At the end of paragraph 19.1, add the following phrase:
“as soon as Belarus has made satisfactory progress regarding the implementation of the recommendations which the Assembly has addressed to the Belarusian authorities in paragraphs 21 and 22 of this resolution, but in no case before the promulgation of a moratorium on the execution of the death penalty.”
In paragraph 19.2, after “Political Affairs Committee”, add “and the Committee on Legal Affairs and Human Rights”.
In paragraph 19.2, at the end of the first sentence, insert the following words: “which would justify restoring the special guest status”.
In paragraph 19.4, after “Political Affairs Committee”, replace the words “to continue to follow the situation in Belarus” by the words “and the Committee on Legal Affairs and Human Rights to continue to follow the situation in Belarus, the Political Affairs Committee”.
Replace paragraph 5 by the following text:
“Concerning the disappearance of four political opponents in 1999/2000, the Assembly notes with satisfaction that none of the senior officials named in Resolution 1371 (2004) as being strongly suspected of involvement either in the disappearances themselves or in their cover-up still occupies a position of responsibility. But it strongly regrets that the investigations into these crimes have still not been allowed to progress any further, despite the elements provided in the Assembly’s report.”
In paragraph 17, at the end of the first sentence, replace the words “no executions have been carried out since February 2008” by the words “no executions have been carried out in 2009 according to official statements”.
In paragraph 21.7.2, delete the word “unnecessarily” after “use excessive force”.
In view of the insufficient progress on key issues described in the report of the Political Affairs Committee, it would appear to be premature unconditionally to restore special guest status at this time. The fact that the opposition is not represented at all in the Belarusian Parliament, due to the undemocratic elections that were criticised by the international community, and the difficulties this creates under the Assembly’s own rules for the representation of the opposition in a future special guest delegation is a case in point. I also feel duty-bound to take into account the views of the leaders of the principal opposition movements, the Union of Democratic Forces, headed by Mr Anatol Liabiedzka, the Movement for Freedom, represented by Dr Alaksandr Milinkievič, and the Belarusian Popular Front whose deputy chairman, Vintsuk Vyachorka, has publicly expressed his position. All three have welcomed the principle of intensifying the dialogue between the Parliamentary Assembly and the Belarusian authorities, provided that the main opposition forces have the opportunity to participate in such a dialogue in a satisfactory way. They have nevertheless warned against granting any formal status to Belarus up front, before at least some conditions are fulfilled.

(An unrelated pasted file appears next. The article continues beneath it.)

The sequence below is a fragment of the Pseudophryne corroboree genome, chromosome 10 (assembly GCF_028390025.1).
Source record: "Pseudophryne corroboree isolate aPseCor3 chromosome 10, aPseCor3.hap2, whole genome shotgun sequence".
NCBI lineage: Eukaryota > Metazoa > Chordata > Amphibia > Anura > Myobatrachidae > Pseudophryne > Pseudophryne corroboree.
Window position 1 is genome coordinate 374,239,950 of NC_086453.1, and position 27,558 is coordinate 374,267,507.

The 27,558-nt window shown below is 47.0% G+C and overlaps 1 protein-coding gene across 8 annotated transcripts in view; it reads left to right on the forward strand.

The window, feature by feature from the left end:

The text amended as proposed would leave it up to the Bureau to decide at which point it considers that enough progress has been made on the issues flagged by the Political Affairs Committee in paragraphs 21 and 22 of the draft resolution in order to justify restoring special guest status for the Belarusian Parliament, whilst stressing that the Assembly sees the promulgation of a death penalty moratorium as a conditio sine qua non.
The list of recommendations addressed to the Belarusian authorities in paragraphs 21 and 22 of the draft resolution is likely to remain ineffective if no consequences are attached to the authorities’ failure to implement the Assembly’s exhortations.